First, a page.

Everyday heroes in a hostile world
There has been a lively twitter conversation about a fascinating interview with Philip Zimbardo, Stanford professor emeritus and author of “the Lucifer Effect“. He explains that society may condition good people to do bad things, such as join gangs and participate in violence. This has been demonstrated in his “prison” experiment, and in the famous “electric shock” experiments of Stanley Milgram. If you put good people in a bad environment, they will do bad things. Philip helps people learn to be ordinary heroes.
Heroes as positive deviants?
Zimbardo argues that heroes, ordinary people who rise above this social norm, are positive deviants. The interviewer, Michael Bungay Stanier, said that this resonated with him, because he had interviewed Jerry Sternin of the Positive Deviance Initiative (PDI). Stanier summarises some of Jerry’s work. They agreed that these were similar concepts. Philip then goes on to describe his new www.heroicimagination.org work. He explains how you can be a “hero in training” and a hero in organisations by stepping apart from the norm. Heroes are then networked to push for a new norm.
What is “real” positive deviance?
The Twitter question to me was “Is this really positive deviance”? I learned directly from Jerry and Monique Sternin, and from Richard Pascale, and have had some success in implementing their version of PD in the UK.
I said yes, but this view of positive deviance, and the emphasis on heroes, morality and honour, is not quite what I understand Jerry’s vision or version to be.
Philip Zimbardo’s concept of hero as positive deviant is more in line with the University of Michigan school of positive deviance. This focuses on the values and personalities of people who do rise above the norm – see Spreitzer, GM and Sonenschein S, (2004) Towards the Construct Definition of Positive Deviance; American Behavioral Scientist 2004; 47; 828 .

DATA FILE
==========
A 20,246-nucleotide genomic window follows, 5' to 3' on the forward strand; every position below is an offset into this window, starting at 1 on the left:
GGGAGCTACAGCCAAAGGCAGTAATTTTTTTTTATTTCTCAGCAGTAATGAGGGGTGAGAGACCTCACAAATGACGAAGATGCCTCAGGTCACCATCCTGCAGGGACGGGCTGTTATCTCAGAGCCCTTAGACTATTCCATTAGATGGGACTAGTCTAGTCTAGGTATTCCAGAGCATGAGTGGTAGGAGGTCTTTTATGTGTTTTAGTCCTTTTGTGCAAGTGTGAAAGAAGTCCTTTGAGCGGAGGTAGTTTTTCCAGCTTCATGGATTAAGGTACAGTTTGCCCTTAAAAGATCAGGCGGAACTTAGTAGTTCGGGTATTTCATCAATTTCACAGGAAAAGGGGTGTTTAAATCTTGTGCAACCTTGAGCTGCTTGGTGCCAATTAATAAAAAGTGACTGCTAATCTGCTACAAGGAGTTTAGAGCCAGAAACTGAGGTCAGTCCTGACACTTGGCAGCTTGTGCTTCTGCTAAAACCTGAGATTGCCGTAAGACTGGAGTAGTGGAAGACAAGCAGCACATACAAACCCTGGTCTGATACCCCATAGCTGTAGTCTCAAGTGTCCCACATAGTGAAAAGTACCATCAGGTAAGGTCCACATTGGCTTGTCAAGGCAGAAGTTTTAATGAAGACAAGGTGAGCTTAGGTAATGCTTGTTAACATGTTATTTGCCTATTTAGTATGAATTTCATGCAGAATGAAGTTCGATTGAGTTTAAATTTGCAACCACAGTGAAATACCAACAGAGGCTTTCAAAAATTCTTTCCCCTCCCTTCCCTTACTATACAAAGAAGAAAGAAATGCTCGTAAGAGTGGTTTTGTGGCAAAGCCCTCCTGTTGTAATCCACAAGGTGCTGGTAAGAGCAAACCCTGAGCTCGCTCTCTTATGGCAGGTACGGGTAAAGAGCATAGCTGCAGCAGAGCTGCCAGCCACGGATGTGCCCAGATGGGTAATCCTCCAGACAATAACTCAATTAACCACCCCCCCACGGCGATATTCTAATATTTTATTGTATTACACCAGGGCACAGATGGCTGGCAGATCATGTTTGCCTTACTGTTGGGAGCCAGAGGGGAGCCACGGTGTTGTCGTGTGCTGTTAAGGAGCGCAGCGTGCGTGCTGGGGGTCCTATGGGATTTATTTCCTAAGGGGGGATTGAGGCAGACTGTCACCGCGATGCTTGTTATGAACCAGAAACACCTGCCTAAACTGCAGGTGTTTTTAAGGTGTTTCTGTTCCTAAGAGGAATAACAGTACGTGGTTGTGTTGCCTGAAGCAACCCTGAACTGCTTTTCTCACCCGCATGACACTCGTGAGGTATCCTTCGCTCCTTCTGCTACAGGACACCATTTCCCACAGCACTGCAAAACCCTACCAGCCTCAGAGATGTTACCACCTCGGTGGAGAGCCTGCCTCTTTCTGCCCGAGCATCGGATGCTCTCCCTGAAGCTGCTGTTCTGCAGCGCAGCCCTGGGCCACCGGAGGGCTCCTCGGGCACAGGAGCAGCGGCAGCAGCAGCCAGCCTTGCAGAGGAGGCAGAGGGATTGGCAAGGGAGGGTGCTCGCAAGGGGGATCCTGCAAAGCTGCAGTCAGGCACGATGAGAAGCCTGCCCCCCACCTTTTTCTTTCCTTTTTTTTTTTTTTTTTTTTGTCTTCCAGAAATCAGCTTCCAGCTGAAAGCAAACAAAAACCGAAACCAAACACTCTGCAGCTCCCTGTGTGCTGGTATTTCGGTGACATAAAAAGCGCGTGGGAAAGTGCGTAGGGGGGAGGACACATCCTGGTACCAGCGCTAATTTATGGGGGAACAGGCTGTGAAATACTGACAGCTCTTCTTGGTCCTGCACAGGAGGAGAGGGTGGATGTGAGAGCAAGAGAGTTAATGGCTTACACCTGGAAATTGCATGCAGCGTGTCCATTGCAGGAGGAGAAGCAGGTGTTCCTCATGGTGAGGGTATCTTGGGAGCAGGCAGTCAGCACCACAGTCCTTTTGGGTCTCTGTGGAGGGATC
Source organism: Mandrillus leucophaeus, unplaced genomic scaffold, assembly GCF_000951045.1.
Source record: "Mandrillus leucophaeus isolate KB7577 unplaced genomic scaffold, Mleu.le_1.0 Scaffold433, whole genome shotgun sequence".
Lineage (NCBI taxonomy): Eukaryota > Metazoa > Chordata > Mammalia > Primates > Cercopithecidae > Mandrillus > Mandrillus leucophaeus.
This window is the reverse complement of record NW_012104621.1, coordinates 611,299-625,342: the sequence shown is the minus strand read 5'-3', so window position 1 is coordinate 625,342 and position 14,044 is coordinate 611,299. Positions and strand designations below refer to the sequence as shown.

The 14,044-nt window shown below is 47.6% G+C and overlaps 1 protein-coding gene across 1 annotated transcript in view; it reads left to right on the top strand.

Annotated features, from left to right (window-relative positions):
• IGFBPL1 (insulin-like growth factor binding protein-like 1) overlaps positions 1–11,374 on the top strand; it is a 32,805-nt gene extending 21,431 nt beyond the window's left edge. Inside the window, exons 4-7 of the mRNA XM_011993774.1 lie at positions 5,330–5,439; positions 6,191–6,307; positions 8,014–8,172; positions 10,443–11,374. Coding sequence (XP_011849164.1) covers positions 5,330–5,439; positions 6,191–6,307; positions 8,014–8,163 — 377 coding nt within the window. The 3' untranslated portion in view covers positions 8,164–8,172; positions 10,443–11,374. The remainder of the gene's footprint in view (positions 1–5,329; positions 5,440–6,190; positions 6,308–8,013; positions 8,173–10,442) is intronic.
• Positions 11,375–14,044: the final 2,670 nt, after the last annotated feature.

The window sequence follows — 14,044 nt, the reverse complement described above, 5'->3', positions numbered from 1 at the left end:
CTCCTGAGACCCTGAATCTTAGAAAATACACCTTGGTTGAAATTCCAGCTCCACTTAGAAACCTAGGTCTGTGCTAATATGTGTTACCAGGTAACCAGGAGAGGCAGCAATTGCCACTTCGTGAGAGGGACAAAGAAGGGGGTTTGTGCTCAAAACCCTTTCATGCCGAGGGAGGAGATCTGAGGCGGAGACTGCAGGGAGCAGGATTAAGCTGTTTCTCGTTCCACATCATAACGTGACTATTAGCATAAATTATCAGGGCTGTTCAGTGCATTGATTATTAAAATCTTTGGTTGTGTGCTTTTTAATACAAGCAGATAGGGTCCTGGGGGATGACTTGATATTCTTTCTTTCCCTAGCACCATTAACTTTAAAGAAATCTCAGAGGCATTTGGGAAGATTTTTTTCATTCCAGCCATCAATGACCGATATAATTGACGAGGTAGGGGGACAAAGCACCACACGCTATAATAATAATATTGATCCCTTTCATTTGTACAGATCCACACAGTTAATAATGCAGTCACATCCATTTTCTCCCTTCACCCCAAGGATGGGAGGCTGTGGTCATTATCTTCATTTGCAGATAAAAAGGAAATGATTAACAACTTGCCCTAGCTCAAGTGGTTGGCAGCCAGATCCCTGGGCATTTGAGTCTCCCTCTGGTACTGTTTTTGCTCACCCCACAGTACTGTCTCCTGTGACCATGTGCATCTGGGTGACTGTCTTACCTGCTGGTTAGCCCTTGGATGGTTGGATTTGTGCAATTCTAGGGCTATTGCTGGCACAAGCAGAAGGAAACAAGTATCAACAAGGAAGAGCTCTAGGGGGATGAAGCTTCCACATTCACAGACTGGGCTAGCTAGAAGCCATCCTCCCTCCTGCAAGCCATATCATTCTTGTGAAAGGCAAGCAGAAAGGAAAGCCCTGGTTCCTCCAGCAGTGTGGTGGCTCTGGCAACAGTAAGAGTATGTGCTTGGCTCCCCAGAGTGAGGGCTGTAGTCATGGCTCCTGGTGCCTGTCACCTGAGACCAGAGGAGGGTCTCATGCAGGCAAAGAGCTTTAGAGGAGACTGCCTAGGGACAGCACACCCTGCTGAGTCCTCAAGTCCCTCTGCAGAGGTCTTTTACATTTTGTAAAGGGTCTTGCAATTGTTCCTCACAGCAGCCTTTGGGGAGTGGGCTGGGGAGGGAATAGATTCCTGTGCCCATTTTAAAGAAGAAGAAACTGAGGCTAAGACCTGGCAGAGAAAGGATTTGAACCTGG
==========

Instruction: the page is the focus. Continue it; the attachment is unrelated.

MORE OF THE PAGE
Acting your way into a new way of thinking
The Sternin/PDI version is actually a highly practical way of discovering more effective practices and behaviours that already exist, but which are hidden, in communities. For a simple explanation of its use in organisations, see Pascale R and Sternin, J – Your Company’s Secret Change Agents, Harvard Business Review, May 2005. You can also download my article on the topic, which I’m proud to say was used for induction in the US hospital infections programme. JL Quality World article (615 downloads)
These exceptional practices may well overcome peer pressure to conform to negative norms. PD has been used successfully to reduce female genital mutilation, sex trafficking and school exclusion. They may also help the positive deviants to perform better than their peers in organisations. But the aim isn’t either to identify everyday heroes or to turn everyone into one, more to make life better for everyone.
The differences in behaviour between the norm and the positive deviants are tiny but significant. They are not particularly heroic . An example is greeting school students by name every day at the door of the school room. This is one of several simple things that reduced exclusions by 50% in 6 months in Clairton PA.